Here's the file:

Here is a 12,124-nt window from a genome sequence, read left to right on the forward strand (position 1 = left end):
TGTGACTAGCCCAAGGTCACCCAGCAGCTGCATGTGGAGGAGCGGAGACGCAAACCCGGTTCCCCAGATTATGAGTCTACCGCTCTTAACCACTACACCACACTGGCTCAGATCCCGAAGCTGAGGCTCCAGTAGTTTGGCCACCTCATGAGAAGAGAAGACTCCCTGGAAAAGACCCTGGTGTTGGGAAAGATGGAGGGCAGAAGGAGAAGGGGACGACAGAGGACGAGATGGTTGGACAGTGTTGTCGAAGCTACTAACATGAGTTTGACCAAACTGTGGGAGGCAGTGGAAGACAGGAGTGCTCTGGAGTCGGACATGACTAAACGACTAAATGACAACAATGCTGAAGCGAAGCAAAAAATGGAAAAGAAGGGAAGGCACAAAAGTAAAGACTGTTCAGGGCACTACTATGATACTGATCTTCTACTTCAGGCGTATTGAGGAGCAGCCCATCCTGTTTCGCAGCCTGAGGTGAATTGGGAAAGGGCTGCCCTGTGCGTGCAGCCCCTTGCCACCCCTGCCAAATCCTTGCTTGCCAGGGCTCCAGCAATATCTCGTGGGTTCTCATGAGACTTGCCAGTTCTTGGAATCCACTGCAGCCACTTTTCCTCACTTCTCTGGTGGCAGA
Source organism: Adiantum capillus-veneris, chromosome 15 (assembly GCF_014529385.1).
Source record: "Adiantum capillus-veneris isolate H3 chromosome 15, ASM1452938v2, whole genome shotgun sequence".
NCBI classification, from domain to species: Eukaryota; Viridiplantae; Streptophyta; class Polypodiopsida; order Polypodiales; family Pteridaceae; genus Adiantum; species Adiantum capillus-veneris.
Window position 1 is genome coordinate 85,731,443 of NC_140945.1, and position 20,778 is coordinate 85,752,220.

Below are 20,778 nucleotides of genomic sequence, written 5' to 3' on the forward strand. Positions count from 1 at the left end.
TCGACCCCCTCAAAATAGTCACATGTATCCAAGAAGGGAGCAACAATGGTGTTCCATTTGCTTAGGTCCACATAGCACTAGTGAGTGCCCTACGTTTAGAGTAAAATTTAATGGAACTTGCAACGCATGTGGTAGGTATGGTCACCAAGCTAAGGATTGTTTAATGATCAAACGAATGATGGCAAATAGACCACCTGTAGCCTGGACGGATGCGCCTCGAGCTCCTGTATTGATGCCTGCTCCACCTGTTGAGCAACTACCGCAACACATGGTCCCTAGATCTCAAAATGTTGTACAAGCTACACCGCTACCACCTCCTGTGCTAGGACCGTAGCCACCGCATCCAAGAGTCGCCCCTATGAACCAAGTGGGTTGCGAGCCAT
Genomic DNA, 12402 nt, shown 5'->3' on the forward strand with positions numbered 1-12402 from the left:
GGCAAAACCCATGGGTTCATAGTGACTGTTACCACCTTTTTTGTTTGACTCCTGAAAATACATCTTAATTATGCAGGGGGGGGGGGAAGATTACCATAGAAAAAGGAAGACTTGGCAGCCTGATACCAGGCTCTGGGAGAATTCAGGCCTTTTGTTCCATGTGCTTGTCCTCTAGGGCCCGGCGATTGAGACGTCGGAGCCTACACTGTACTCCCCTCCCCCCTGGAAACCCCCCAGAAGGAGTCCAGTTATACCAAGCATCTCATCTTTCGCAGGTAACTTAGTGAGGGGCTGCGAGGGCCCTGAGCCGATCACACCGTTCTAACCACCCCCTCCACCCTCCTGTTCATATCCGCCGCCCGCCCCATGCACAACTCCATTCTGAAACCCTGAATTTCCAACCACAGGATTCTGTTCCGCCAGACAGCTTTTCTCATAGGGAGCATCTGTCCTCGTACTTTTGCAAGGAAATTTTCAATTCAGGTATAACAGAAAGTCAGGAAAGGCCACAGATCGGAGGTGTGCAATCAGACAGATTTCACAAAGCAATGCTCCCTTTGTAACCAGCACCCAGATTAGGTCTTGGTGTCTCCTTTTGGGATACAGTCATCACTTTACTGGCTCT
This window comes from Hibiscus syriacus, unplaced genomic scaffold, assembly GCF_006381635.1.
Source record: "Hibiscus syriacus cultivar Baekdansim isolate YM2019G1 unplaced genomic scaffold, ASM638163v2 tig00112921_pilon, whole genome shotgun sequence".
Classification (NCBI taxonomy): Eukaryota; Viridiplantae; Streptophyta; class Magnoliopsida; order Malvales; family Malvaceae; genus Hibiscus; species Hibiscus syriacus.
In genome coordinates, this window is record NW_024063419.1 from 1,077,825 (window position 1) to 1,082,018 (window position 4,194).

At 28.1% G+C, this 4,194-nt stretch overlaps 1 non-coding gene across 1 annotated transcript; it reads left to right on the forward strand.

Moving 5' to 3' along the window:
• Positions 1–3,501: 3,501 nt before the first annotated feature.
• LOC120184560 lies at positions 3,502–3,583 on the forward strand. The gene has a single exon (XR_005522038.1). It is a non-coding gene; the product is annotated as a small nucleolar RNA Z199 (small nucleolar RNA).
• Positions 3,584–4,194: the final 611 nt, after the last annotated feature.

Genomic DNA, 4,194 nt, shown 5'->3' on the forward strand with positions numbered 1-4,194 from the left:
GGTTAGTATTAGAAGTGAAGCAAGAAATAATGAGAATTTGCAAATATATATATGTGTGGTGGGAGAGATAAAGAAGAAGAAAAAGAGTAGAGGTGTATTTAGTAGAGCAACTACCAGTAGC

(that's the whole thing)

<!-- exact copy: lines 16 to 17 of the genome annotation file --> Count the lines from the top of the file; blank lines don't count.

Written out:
Moving 5' to 3' along the window:
• Positions 1–3,501: 3,501 nt before the first annotated feature.